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What's the Deal with Red Hat?
If you’re new to Linux or the concept of paying for open source software, all will be explained via the links below, where you will discover how to install a Red Hat server, discover the advantages of the OS and even get a few tips on gaining certification!
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Before you start with this popular operating system take a little time to find out just what the fuss is all about. What is Red Hat? Why is it so popular? What makes it better than any other Linux distro? The answers are all here…
For those of you planning to installing Red Hat as a server OS, all of the steps you need are right here. Typically, a Linux server operating system doesn’t have a graphical user interface (GUI) by default, so installation of this is usually via the command line.
As we know, Red Hat is used in corporate situations, but what about domestic use? Is Red Hat suitable as an operating system for all of the common home-based computing tasks such as social networking, browsing or gaming?
Once your operating system is installed, you will need to know about RPM, the Resource Package Manager for Red Hat. This is a system that manages the downloading and installation of software from various online software repositories. if you're already familiar with Linux then you might recognize this as the usual method, but RPM offers the best user interface for installing and removing software.
Using the package manager isn’t difficult, although it might appear strange at first glance. It can be described as a cross between the Windows Add/Remove programs tool and the Apple App Store, although of course it is a little more complicated than either of these.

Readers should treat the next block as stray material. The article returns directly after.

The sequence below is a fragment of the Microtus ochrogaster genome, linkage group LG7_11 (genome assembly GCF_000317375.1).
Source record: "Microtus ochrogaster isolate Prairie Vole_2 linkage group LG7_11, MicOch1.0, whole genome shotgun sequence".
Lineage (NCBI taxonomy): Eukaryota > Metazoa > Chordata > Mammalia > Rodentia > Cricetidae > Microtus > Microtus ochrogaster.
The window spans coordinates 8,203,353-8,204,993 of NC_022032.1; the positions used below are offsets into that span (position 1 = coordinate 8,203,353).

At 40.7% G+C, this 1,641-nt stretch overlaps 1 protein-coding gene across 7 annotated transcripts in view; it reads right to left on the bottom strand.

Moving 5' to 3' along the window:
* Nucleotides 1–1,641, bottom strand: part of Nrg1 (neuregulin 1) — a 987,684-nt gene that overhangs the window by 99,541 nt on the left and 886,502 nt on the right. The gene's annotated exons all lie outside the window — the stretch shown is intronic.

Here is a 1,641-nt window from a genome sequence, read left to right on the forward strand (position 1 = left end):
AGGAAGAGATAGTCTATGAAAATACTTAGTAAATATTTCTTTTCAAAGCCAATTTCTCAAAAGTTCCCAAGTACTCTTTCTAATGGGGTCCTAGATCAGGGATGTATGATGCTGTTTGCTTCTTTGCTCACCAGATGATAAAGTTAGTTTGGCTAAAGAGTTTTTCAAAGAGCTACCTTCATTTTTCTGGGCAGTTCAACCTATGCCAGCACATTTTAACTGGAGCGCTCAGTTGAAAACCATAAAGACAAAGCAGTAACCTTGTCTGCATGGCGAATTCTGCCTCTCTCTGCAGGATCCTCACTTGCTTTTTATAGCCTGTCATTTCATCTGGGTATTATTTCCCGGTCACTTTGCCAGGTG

With RPM fully understood – perhaps you’ve tried installing some software or drivers – you will need to think about finding some handy utilities for your Red Hat installation. There are plenty to choose from, such as OpenOffice for office productivity and Wine for running Windows software.
If you’re new to this operating system, remember that many functions in Linux are accessed via the command line, and Red Hat is no different. As such you will need to be familiar with the Terminal and the steps required for entering commands.
Whatever environment you’re using your Red Hat computer or server in, don’t forget that this is an operating system used by organizations around the world. As such, certification is available, but before you can be certified, you’ll need some tips…
Of course, it would be useful to know just what you’re studying for. There are many different certificates for Red Hat, seen by many as a real competitor to Windows. Anyone who can add Red Hat certification to their resume will be seen as a top draw candidate at their next job interview.
Red Hat is just as flexible and configurable as many other Linux distros, such as Fedora or CentOS. As such the process for making and using certain types of file is pretty much identical. If you can use Red Hat, then you can use many other Linux distributions!
A Red Hat administrator will need to know how to fully use the Linux tools to perform all of the typical admin tasks in Red Hat, from configuring network settings to establishing workgroups and even adding new users. Other user-based administration will also be required, such as managing usernames and resetting passwords.
Performance issues in Red Hat may be alleviated by additional hardware, but before resorting to this you should investigate increasing the swap space. If successful, this will enable you to improve performance as well as potentially save money on additional hardware!
So why would you choose Red Hat over any other distribution or indeed any other operating system? There are considerable benefits but naturally there are a few disadvantages, particularly if you are migrating from a Windows system. Ultimately, many organizations choose Red Hat because of the excellent technical support on offer.
- Image credit: Wikimedia Commons/Koman90